Our findings provide valuable evidence regarding the impact of health guidance interventions. A randomised control study conducted in one region in Denmark found that regular preventive health checks did not have any effects on primary and secondary healthcare utilisation,8 9 but rate ratios for daytime outpatient visits initially increased and gradually decreased. Another quasiexperimental study in Austria used regional variations in the exposure to screening recommendations as an instrumental variable and concluded that no association between health screening and health expenditure existed in the long run.17 However, prior studies were limited in that they evaluated regional programmes (as opposed to the evaluation of a national programme in our study), and used observational designs that could not account for unmeasured confounders.11 18 To our knowledge, no study to date has investigated the effect of a national health guidance intervention on healthcare spending and utilisation of care using a robust quasiexperimental causal design.
Our study has limitations. First, we did not evaluate how different types of interventions affect health expenditure and utilisation. For example, an eligible participant begins the national health guidance intervention with an interview, either as part of a group or as an individual. Participants are designated to receive either active or motivational support, and there is a difference in the frequency of interventions between those types of support. The association between the intervention and outcomes might vary by the type of intervention that participants receive. Second, we defined secondary hospitalisation utilisation as any hospitalisation, which included hospitalisations due to non-cardiovascular diseases such as pneumonia and pyelonephritis. This might have led to an overestimation of the secondary hospitalisation utilisation. Third, as is the case with any studies using the RD analysis, the estimates calculated in our analyses are only interpretable as causal effects for those individuals near the cut-off values we used (‘local average treatment effect’). Therefore, our findings may not be generalisable to individuals whose waist circumference are far away from our cut-off values. In particular, it is possible that the intervention may be more effective among those who are more obese (partially due to the regression to the mean), but the causal effect of the intervention is challenging to evaluate in this population using the quasiexperimental design. Fourth, we should be careful about the generalisability of the results, because we analysed male-focused, working-age population from a specific industry area (civil engineering and construction) in Japan. Only 11.9% were woman in the bandwidth. There may be differences of the estimated effects between gender because of different cut-off value of waist circumference between them. Future studies will need to further examine this in populations that include more women. We analysed employees and their family members from more than 1700 civil engineering and construction companies. These companies consist of various sizes (small construction companies and large general constructors), and the occupations are expected to be diverse (white-collar workers, blue-collar workers, etc). Although the healthcare spending per enrollee is very close to the national average for employment-based health insurance when adjusted for age, gender and employee or family, the associations may differ based on some factors such as socioeconomic status, education and work type. The limitation of our study includes the lack of those variables in our data. Finally, our findings are based on a relatively intensive health guidance intervention in Japan. Our findings may not be generalisable to the population in other contexts.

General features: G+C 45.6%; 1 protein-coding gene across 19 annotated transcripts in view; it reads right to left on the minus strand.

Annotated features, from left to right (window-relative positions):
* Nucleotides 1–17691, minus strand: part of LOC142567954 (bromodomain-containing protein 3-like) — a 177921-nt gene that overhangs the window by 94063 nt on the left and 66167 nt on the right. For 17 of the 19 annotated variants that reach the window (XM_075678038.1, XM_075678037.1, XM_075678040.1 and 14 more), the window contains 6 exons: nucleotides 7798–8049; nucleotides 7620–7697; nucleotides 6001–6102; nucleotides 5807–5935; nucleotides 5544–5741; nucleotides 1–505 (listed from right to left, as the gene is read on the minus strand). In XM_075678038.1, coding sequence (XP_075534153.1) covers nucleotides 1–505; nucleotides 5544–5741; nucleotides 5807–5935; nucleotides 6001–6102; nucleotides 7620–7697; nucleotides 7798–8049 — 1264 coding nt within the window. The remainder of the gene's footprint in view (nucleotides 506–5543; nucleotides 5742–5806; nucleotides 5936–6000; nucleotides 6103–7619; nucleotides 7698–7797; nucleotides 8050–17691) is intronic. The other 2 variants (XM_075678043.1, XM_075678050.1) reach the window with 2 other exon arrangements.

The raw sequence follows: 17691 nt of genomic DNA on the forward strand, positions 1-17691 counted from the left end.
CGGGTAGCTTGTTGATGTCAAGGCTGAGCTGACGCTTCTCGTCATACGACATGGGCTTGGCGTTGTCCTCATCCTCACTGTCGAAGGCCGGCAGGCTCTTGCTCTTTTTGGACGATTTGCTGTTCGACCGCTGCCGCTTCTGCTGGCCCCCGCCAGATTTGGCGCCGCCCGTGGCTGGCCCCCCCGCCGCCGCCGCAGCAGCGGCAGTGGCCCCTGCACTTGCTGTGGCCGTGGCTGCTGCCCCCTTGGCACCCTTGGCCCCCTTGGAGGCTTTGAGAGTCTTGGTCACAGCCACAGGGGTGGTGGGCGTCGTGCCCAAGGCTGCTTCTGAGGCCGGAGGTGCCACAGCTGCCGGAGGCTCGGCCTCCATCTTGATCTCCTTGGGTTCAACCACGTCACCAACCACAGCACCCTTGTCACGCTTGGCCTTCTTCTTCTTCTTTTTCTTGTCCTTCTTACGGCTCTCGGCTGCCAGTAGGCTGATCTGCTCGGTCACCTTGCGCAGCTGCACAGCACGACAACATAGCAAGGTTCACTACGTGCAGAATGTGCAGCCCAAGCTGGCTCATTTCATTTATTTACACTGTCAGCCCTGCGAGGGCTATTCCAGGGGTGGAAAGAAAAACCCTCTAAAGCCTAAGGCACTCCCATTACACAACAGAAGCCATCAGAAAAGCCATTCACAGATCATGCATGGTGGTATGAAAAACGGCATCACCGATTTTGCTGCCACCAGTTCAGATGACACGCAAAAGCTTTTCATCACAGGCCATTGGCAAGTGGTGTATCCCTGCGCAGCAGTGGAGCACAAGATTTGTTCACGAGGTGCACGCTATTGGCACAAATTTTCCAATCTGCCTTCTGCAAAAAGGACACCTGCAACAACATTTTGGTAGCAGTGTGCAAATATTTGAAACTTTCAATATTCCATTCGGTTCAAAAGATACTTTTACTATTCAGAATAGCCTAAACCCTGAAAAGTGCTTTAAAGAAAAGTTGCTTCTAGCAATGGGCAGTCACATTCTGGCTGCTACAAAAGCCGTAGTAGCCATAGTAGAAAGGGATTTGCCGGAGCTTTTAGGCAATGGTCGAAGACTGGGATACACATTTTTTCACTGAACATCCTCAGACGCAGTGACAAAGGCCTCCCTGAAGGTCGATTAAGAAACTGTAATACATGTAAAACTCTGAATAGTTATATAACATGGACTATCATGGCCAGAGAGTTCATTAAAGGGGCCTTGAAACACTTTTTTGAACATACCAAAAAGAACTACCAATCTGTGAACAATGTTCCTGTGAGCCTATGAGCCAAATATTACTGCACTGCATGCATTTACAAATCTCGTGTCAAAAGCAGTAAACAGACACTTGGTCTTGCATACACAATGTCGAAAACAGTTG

In summary, we found that the national health guidance intervention in Japan was associated with fewer outpatient visit days, but was not associated with changes in healthcare spending, medication use or hospitalisations. Ultimately, the effectiveness of these interventions hinges on the actual designs and structures of the interventions, and these findings suggest that the national health guidance intervention needs to be re-evaluated to improve its efficiency and effectiveness.
Data availability statement
No data are available.
Patient consent for publication
The Institutional Review Board of Kyoto University approved this study (R0817).
We thank the Health Insurance Association for Architecture and Civil Engineering Companies (Kunio Mizuta and Akio Yoda) for their support in developing the database.
Contributors SF, MM and YT conceived and designed the study, interpreted the data and drafted the initial manuscript. SF analysed the data. All authors critically revised the manuscript for important intellectual content and approved the final manuscript. SF is the guarantor. The corresponding author attests that all listed authors meet authorship criteria and that no others meeting the criteria have been omitted.
Funding This study received no support from any organisation. YT was supported by the National Institutes of Health (NIH)/NIMHD Grant R01MD013913 and NIH/NIA Grant R01AG068633 for other work not related to this study. The content is solely the responsibility of the authors and does not necessarily represent the official views of the funders.
Competing interests None declared.
Patient and public involvement Patients and/or the public were not involved in the design, or conduct, or reporting, or dissemination plans of this research.
Provenance and peer review Not commissioned; externally peer reviewed.
Supplemental material This content has been supplied by the author(s). It has not been vetted by BMJ Publishing Group Limited (BMJ) and may not have been peer-reviewed. Any opinions or recommendations discussed are solely those of the author(s) and are not endorsed by BMJ. BMJ disclaims all liability and responsibility arising from any reliance placed on the content. Where the content includes any translated material, BMJ does not warrant the accuracy and reliability of the translations (including but not limited to local regulations, clinical guidelines, terminology, drug names and drug dosages), and is not responsible for any error and/or omissions arising from translation and adaptation or otherwise.